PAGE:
Competitive Bidding: A Rationale For Efficient Transmission Sector In India

The National Tariff Policy, that was announced by the Ministry of Power back in January 2006, went on to become a landmark policy document andopened transmission sector for competition through private participation in developing transmission projects. This rendition in policy was aimed at ensuring affordability of electricity to consumers, attracting investments into the sector, promoting transparency, predictability and consistency in regulatory approaches and improving the supply quality.

Competitive Bidding has Unlocked Efficiency with Private Participation

Till date, the Ministry of Power has awarded over 50+ Inter State Transmission System (ISTS) projects. This accounts for nearly 45% of the projects developed since under tariff based competitive bidding (TBCB).Thisclearly establishes that the experience with competitive bidding has been a positive one. However, there are other aspectsalso that support the positive experience. Firstly, competitive bidding has led to discovery of tariffs that are on an average 30-40% lower than cost plus tariffs. If most of the projects were built under TBCB route, the amount of savings that would have been realised is colossal. Secondly, from carrying out surveys & routing using LIDAR, to designing, engineering and using aerial technology like drones and helicranes in construction, competitive bidding has led to innovation and adoption of technology in the right way. Moreover, the competition among the transmission players has driven down costs and boosted innovations and new technologies; resulting in on-schedule commissioning of projects. In a nutshell, participation of private players has unlocked efficiency by creating a fix to solve the three critical constraints associated with the industry, vis-à-vis timespace and capital.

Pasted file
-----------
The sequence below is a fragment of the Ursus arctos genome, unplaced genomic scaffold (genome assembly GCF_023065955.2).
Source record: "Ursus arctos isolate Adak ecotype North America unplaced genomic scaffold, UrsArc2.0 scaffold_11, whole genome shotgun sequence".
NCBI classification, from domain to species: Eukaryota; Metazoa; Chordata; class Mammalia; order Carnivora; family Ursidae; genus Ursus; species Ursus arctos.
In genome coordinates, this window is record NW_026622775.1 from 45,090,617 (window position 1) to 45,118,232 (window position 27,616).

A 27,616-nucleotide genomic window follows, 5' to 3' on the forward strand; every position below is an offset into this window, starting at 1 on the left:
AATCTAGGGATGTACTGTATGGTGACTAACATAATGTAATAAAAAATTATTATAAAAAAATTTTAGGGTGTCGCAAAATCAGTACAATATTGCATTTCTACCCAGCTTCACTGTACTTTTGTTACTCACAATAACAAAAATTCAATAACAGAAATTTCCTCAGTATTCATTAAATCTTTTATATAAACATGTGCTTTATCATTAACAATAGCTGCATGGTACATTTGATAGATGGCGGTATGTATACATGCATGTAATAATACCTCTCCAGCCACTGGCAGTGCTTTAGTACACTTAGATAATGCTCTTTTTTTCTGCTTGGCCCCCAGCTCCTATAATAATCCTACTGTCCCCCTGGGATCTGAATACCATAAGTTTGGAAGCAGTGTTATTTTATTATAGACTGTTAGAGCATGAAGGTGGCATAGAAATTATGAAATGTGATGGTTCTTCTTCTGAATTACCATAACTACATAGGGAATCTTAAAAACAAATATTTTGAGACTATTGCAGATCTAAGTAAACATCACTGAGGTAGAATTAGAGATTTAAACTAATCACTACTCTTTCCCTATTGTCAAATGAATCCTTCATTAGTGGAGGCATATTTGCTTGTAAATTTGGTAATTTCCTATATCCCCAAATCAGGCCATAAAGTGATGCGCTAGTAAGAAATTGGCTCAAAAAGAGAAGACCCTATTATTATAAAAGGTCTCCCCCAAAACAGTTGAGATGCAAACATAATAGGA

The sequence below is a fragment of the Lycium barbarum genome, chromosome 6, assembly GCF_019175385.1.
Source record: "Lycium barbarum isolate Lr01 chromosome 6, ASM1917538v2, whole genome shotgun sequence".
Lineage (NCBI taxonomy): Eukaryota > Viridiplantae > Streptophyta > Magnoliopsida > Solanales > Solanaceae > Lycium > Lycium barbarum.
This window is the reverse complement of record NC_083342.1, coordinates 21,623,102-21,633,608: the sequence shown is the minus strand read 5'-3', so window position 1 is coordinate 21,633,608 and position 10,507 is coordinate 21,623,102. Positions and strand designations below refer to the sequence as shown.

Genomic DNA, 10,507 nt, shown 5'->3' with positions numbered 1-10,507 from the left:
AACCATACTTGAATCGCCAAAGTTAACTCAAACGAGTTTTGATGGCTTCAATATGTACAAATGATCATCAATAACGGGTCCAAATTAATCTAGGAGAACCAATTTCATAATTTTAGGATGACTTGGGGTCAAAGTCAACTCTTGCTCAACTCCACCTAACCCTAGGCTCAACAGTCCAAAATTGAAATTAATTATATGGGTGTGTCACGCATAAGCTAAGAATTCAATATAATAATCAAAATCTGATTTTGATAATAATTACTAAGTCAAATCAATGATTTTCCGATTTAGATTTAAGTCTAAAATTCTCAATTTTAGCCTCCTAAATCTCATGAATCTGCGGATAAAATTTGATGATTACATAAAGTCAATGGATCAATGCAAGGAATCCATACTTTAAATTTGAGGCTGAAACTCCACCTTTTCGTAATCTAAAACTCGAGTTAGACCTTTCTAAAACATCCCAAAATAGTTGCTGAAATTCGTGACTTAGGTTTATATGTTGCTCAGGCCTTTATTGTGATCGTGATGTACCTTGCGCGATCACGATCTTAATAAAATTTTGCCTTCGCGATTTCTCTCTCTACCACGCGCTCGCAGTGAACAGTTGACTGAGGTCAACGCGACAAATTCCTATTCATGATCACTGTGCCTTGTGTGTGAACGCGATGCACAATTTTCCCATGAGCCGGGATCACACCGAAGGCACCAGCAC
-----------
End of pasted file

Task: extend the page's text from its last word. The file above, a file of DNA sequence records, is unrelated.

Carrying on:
Issues and Challenges Faced by Private Players in the Sector

Theissues and challenges faced by private transmission companies are majorly on areas of grant of forest clearances and access to right of way.

  • Forest Clearances – Transmission projects being linear in footprint and static in nature are exempt from the requirements of seeking environment clearances from Ministry of Environment, Forest and Climate Change (MoEF&CC). However, forest clearances are required if the transmission lines pass through forest areas. In such cases, delays are usually experienced as the file moves through multiple administrative levels, requiring repeated data submissions. These submissions also differ state-wise, as forest is a state subject. Streamlining of forest clearance process and adherence to prescribed timelines will significantly address the issue.
  • RoW Compensation Issues – The other challenge is getting right of way (RoW) and determination of compensation to be paid for the RoW. Except for the land footprint of the sub-station, no land needs to be acquired for developing a transmission line, unlike in other infrastructure projects like roads, power plants, mining etc. The land title remains with the land owner. For towers to be erected and transmission line paths to be set, the owner needs to provide right to access to the developer, for which he/she is compensated. To ease the RoW process and bring in clarity on the compensation to be paid the Ministry of Power, in 2015, had issued land compensation guidelines for the states to follow. Many states have adopted these guidelines, with few modifying the compensation requirements to suit their state requirements.However, many states are yet to adopt these for their states. Many of the administrative officers and key stakeholders in the RoW compensation chain are not aware of these guidelines and it gets increasingly difficult to seek access. Further, the rates at which the compensation needs to be paid are linked to the rates notified by the district administration which are not regularly updated and usually are lower than the prevailing rates. This results in land owners disagreeing on the compensations and related issues.